When Jon Winkelried abruptly resigned from Goldman Sachs last year after 28 years at the company, there were questions. Questions about whether he had been pushed out by his co-COO, Gary Cohn, whom CEO Lloyd Blankfein had always liked better. Questions about Winkelried 's personal liquidity, since he chose to cash out his shares at essentially the worst time in history, when they were worth only a fractional amount of their value, and soon after put his $55 million house in Monomoy, Nantucket (known as "Money-moy" to the locals) on the market. But now, a year after his resignation, Winkelried comes clean to Fortune about the real reason he left.
He left because he was burnt out. Sick of the lifestyle. Tired of jetting around the globe and coming home to one of his four multi-million-dollar estates too tired to do anything but sink into a vast marble bathtub full of gold coins.
"I was about to turn 50," he says. "I was running around all over the place. This whole notion of 'Was I in the slipstream to become the CEO?' — I imagine I was one of two candidates, and I don't know whether or not I would have gotten it. But here's the important thing: It was no longer important to me. It just wasn't ... It changed for me somewhere. I don't know where."
It was time, he decided, to do something real. To become a cowboy.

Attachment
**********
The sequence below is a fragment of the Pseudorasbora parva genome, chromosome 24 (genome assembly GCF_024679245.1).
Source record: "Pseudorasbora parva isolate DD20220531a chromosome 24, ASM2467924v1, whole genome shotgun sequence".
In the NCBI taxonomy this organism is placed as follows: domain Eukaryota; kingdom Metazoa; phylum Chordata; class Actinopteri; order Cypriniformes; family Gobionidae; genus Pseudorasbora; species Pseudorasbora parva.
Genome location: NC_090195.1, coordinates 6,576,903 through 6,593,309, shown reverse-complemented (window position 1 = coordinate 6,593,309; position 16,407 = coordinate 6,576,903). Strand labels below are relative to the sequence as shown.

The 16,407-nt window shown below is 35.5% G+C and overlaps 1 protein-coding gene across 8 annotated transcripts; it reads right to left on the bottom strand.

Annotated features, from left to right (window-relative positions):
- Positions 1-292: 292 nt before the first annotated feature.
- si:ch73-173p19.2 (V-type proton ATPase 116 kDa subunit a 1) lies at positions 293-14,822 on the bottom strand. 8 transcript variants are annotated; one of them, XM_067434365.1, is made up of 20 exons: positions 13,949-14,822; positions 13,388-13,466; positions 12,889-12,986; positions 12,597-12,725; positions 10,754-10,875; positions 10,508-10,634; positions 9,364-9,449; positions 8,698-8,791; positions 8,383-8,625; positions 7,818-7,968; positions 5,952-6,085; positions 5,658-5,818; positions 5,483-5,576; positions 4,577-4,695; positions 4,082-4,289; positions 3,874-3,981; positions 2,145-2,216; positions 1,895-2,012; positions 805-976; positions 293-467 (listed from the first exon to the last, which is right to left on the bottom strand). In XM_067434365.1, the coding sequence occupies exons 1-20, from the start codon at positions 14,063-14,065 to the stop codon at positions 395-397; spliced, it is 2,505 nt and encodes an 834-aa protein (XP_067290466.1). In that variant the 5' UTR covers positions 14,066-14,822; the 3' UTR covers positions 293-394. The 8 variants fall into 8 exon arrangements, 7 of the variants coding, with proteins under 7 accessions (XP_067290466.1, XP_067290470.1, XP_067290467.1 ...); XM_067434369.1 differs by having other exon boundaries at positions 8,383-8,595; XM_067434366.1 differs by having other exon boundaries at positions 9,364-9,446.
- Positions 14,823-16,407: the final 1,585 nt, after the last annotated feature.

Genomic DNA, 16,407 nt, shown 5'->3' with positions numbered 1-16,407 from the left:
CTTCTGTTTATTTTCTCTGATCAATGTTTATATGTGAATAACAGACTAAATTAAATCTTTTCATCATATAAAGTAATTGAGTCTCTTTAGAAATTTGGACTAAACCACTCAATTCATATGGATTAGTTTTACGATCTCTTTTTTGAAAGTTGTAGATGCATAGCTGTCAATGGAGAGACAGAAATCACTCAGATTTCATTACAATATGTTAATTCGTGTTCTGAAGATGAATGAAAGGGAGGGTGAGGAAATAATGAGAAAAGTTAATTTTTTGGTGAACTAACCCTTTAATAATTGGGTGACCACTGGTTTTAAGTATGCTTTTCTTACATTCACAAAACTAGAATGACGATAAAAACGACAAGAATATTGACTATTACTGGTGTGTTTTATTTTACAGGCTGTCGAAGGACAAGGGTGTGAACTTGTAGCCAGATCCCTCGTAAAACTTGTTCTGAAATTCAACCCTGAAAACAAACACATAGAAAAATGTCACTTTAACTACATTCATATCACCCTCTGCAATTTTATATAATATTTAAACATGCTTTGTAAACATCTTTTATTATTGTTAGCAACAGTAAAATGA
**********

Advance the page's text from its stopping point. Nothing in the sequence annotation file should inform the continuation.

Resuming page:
Wait, stop: Winkelried knows what you are thinking:
"The question of how a suburban kid from New Jersey became a cowboy is one that Winkelried gets all the time. The short answer is that the family used to ski in Telluride, Colo., among other resorts, but grew tired of the crowds and the glitz."
What he wanted was to get back to nature. To get back to the land. Lots of land. All his.
Winkelried's love of fishing took him deeper and deeper into the backwoods of a number of Western states. After a four-year search for the perfect ranch, he and his family purchased adjacent ones in Meeker, Colo.: the Marvine and the Pot Hole.
He wanted to wake up and smell the earthy musk of manure, hear the whinny of a pony. Not just any pony. A prize pony. The best goddamn pony money can buy.
In 2005 he spent $460,000 on a stallion named "I Sho Spensive."
God, it sure feels good to be so far away from all that glitz.